, the only major problem was the dissociative amnesia item of the dissociation subscale (i.e., “Have you been unable to recall important aspects of the disaster?”), a result that was not unexpected given its performance in the initial investigation of the scale (Bryant et al., 2000
), as well as that of a similar item in studies investigating the factor structure of PTSD (e.g., Palmieri, Weathers, Difede, & King, 2007
). However, measurement errors among items within each of the subscales (except for reexperiencing) were correlated in the present study. For instance, the measurement errors in the two items of the Dissociation factor that tap perceptual irregularities were moderately correlated, suggesting that another latent construct may have been present. While this is not the only plausible explanation, competing explanations such as the presence of shared method variance seem unlikely given that all items represent self-reported symptoms modeled directly on DSM-IV-TR criteria.
This limitation, along with the problematic dissociative amnesia item, suggests that the dissociation subscale (as originally proposed) might be particularly weak as a distinct, unified construct. This further legitimizes controversy over the reliance on dissociative symptoms for the diagnosis of ASD (e.g., Marshall et al., 1999
), and arguments that such reliance may inhibit the predictive power of ASD to subsequent PTSD (Kleim, Ehlers, & Glucksman, 2007
With respect to the possibility that our results were substantially influenced by the population and extreme circumstances from which these data arise, we cannot know the extent to which the measurement issues revealed by these analyses were simply due to unique characteristics of this sample, such as the residence of participants together in a temporary community of fellow survivors or being involved in a highly publicized and political tragedy (Brinkley, 2006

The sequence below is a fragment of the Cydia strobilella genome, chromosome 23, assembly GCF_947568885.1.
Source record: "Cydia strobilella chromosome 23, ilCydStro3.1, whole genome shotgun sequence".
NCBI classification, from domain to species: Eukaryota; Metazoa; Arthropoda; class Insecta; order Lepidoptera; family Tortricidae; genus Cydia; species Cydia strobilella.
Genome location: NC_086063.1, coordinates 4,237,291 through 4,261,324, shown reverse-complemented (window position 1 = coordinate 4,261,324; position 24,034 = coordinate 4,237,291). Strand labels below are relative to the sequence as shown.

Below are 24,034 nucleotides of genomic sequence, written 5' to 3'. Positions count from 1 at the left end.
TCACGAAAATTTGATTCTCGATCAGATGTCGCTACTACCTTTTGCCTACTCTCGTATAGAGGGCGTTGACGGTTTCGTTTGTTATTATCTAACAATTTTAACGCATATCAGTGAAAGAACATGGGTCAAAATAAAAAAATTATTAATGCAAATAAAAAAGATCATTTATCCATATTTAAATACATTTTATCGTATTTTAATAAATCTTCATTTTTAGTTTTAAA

). However, it behooves trauma researchers to consider the potential implications of these findings for ASD. We believe it is unlikely that our results merely reveal ASDS measurement problems, given that the items are modeled directly on DSM-IV ASD criteria and that the factor structure of the ASDS conforms so closely to that of the ASDI. We believe that it is more likely that these findings reflect difficulties with the construct of ASD itself. If our results are replicated by researchers studying ASD in other samples, it will be necessary to revisit this diagnostic classification and revise it to conform to the symptoms as they exist in samples of individuals recently exposed to trauma (or discard the diagnosis entirely). Revisions in measurement or diagnostic categorization will lead to a better understanding of the immediate and short-term impact of trauma and may lead to a better understanding of longer-term adjustment trajectories as well.
Limitations of this study must be acknowledged. While it is not unusual, given the difficulty associated with obtaining such data, for factor analytic studies of acute posttraumatic responses to have fewer participants than ideal (e.g., 120 Spanish speakers, Marshall, 2004
; 142 breast cancer survivors, Cordova et al., 2000
), the rule of thumb most often stated for sample size in CFA is 200 (Hoelter, 1983
). Thus, an awareness of the potential influence of small sample size when interpreting of our results is warranted. Our sample size was smaller than ideal, especially given our use of confirmatory factor analysis, however, artificially nonsignificant x2
values (artificial good
fit) are associated with smaller sample sizes (Kline, 2005
). That is, a significant x2